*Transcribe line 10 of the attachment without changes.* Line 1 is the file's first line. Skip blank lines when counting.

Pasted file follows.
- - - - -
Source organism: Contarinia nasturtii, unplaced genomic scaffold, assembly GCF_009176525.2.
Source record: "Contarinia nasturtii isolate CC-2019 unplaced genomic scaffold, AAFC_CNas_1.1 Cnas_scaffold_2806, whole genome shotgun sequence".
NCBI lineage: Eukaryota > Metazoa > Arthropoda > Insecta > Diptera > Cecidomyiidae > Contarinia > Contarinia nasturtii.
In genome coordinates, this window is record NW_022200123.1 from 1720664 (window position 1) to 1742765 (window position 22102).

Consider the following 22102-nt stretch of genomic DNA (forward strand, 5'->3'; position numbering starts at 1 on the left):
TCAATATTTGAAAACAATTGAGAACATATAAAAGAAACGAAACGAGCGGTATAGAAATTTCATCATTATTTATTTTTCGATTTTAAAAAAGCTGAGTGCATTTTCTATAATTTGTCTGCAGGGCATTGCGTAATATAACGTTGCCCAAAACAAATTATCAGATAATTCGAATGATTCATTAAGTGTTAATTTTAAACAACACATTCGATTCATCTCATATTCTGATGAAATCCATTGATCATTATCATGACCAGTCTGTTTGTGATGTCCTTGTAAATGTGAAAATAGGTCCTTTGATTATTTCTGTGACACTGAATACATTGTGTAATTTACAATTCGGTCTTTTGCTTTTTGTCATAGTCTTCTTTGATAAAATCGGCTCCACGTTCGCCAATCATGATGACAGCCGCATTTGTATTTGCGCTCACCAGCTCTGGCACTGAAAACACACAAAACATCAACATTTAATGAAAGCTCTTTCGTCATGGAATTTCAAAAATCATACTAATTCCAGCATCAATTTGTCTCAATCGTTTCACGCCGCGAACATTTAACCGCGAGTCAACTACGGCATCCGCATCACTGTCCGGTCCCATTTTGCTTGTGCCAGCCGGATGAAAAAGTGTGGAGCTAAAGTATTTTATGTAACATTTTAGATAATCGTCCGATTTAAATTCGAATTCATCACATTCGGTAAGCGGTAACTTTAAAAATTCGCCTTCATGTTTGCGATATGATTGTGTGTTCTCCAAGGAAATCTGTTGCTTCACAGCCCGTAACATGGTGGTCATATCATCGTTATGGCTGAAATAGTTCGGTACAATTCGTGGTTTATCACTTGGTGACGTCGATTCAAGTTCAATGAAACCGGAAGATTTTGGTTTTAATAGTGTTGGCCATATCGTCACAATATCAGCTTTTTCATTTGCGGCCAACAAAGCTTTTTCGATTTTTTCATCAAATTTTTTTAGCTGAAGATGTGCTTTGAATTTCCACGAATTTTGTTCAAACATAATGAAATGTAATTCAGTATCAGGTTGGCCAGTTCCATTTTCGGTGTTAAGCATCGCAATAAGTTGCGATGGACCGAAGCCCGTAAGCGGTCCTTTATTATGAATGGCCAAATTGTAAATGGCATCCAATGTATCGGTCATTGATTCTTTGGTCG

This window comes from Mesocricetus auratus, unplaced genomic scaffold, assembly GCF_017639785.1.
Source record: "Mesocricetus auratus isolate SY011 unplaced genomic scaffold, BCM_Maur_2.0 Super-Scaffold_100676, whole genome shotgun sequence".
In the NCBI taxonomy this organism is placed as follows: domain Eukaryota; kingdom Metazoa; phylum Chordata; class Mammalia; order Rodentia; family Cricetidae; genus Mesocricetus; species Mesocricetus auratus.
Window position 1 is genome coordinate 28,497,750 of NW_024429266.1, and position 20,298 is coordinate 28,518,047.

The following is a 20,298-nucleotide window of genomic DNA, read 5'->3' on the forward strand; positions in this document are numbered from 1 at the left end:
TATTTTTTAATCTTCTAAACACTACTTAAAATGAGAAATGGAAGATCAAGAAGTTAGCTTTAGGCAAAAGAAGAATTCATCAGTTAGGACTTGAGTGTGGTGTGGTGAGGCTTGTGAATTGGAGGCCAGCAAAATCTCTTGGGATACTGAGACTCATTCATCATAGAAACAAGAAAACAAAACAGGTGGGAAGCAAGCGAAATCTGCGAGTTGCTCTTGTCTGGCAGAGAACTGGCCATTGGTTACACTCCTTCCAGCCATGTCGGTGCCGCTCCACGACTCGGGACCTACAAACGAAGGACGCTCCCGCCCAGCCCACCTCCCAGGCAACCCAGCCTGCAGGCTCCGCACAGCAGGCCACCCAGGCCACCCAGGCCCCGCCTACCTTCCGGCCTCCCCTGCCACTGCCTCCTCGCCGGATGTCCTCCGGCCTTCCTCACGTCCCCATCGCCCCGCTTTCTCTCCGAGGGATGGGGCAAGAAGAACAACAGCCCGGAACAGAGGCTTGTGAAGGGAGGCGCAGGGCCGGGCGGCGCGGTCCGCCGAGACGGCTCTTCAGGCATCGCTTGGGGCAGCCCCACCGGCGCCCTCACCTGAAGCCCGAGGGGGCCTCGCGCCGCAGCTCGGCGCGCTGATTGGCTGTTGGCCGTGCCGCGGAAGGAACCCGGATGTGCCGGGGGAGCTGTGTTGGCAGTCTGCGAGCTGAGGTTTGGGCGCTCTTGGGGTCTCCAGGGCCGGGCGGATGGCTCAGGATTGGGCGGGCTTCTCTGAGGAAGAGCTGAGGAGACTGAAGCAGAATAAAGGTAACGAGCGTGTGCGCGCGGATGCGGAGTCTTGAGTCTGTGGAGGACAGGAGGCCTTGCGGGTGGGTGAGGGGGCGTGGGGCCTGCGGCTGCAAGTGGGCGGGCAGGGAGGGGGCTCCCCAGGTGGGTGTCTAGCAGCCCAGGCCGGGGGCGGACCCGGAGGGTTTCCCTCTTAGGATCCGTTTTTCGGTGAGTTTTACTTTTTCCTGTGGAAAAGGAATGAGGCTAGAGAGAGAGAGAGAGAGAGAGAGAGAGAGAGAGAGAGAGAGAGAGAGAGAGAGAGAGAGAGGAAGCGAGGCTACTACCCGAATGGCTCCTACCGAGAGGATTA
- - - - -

Window position 1 is genome coordinate 28,497,750 of NW_024429266.1, and position 20,298 is coordinate 28,518,047.